Your porch and deck are great places to relax, entertain neighbors and enjoy meals with friends. There’s a lot you can do to enhance your outdoor spaces with stain or paint to make them even more welcoming places for you to spend your time. Looking for a way to breathe life into your front porch?
Methods and Materials
Deck refinishing is usually a three-step process, consisting of stripping off any existing finish, washing the entire deck with a strong cleaner to remove dirt and mildew, and resealing all the exposed wood surfaces with a clear, semitransparent, or solid-color sealer.
Every deck refinishing job should start with a structural inspection. Check for exposed nail- and screwheads and loose deck boards, steps, railings, and benches. You’ll find that simply resetting nails and screws will fix many problems, but occasionally you’ll need to add new fasteners or replace and upgrade the existing ones.
Washing the Wood
Dekswood needs to be applied to wet wood, so begin by wetting the entire deck. Then, mix one part of Dekswood with four parts of water and pour the mixture into a deep roller pan. Working on a manageable area, apply the cleaning solution with a stiff-bristle brush, scrubbing vigorously as you go. When you’ve finished scrubbing your target area, use a pressure washer or hose to scour the surface clean. Then move to the next section of the deck and repeat the procedure. When the entire deck has been scrubbed and rinsed, use your garden hose to rinse off all nearby vegetation.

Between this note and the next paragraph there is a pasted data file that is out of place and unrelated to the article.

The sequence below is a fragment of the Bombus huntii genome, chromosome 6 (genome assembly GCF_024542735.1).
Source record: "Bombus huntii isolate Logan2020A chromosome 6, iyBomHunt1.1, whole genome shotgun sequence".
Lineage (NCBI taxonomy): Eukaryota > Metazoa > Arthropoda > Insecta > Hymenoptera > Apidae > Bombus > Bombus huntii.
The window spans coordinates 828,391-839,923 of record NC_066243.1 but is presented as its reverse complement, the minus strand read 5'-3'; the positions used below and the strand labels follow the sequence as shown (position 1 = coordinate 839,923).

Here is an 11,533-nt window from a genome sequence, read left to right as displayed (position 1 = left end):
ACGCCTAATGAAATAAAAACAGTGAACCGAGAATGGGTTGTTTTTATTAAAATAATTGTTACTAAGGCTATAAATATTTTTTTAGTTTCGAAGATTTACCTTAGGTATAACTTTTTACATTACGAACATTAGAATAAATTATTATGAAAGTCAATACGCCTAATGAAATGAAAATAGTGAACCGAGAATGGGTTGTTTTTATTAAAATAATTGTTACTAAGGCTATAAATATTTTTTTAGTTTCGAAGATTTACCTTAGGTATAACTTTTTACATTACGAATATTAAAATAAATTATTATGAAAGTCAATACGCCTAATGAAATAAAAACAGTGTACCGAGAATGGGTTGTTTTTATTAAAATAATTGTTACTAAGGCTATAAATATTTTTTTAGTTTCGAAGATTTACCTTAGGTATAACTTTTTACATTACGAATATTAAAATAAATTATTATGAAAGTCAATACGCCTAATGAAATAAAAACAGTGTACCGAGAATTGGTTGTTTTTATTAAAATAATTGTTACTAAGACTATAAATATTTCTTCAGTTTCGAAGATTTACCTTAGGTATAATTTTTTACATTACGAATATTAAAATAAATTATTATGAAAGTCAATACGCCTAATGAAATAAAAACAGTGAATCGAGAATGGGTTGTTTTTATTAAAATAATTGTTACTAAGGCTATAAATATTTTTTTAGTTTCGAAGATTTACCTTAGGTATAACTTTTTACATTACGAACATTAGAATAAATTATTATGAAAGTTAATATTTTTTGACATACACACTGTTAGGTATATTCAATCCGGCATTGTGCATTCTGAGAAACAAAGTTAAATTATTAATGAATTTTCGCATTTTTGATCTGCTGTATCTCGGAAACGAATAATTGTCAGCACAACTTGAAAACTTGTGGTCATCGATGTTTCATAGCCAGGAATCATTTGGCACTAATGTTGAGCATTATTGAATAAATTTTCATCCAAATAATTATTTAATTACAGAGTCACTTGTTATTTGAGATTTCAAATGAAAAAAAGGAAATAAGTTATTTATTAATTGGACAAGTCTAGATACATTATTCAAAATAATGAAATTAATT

Sealing and Staining
Applying a stain/sealer is like painting in most respects, but conditions need to be just right. Because you’ve just drenched the deck, it will need two to three days to dry. And because the sealer needs several hours to work into the wood’s surface, it’s best not to start this project in the midday sun or on hot days. Early morning or early evening is probably best, and keep an eye on the weather report because the finish should cure for a couple of days before getting wet.
Begin by masking off areas to be protected such as siding and the concrete at the base of the steps. Pretaped masking paper is quick and easy to use and is available wherever paints and finishes are sold. It’s best to apply the stain on the broad areas of the deck with a roller and reserve a paintbrush for working up to the masked sections and in tight areas.
When you’ve finished with the brushwork, use a roller and a 3/4-in.-nap roller cover to apply stain to the larger areas.
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